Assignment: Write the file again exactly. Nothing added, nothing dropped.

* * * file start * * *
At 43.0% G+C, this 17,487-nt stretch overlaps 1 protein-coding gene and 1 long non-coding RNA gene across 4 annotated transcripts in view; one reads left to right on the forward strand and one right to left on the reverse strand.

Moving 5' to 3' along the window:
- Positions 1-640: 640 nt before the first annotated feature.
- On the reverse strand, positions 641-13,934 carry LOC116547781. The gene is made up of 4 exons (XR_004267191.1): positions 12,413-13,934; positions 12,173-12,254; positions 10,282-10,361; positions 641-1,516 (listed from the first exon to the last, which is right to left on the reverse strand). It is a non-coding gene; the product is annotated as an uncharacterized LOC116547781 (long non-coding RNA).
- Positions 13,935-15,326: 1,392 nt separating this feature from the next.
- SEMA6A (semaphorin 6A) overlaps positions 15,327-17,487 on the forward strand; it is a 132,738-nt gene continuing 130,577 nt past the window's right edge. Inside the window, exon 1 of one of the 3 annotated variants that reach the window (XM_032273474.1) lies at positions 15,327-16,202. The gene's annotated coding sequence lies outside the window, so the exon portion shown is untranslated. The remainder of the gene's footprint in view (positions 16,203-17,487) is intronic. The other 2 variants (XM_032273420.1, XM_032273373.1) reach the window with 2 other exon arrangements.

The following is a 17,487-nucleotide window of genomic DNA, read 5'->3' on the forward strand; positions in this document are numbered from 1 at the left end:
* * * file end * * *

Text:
At 43.0% G+C, this 17,487-nt stretch overlaps 1 protein-coding gene and 1 long non-coding RNA gene across 4 annotated transcripts in view; one reads left to right on the forward strand and one right to left on the reverse strand.

Moving 5' to 3' along the window:
- Positions 1-640: 640 nt before the first annotated feature.
- On the reverse strand, positions 641-13,934 carry LOC116547781. The gene is made up of 4 exons (XR_004267191.1): positions 12,413-13,934; positions 12,173-12,254; positions 10,282-10,361; positions 641-1,516 (listed from the first exon to the last, which is right to left on the reverse strand). It is a non-coding gene; the product is annotated as an uncharacterized LOC116547781 (long non-coding RNA).
- Positions 13,935-15,326: 1,392 nt separating this feature from the next.
- SEMA6A (semaphorin 6A) overlaps positions 15,327-17,487 on the forward strand; it is a 132,738-nt gene continuing 130,577 nt past the window's right edge. Inside the window, exon 1 of one of the 3 annotated variants that reach the window (XM_032273474.1) lies at positions 15,327-16,202. The gene's annotated coding sequence lies outside the window, so the exon portion shown is untranslated. The remainder of the gene's footprint in view (positions 16,203-17,487) is intronic. The other 2 variants (XM_032273420.1, XM_032273373.1) reach the window with 2 other exon arrangements.

The following is a 17,487-nucleotide window of genomic DNA, read 5'->3' on the forward strand; positions in this document are numbered from 1 at the left end: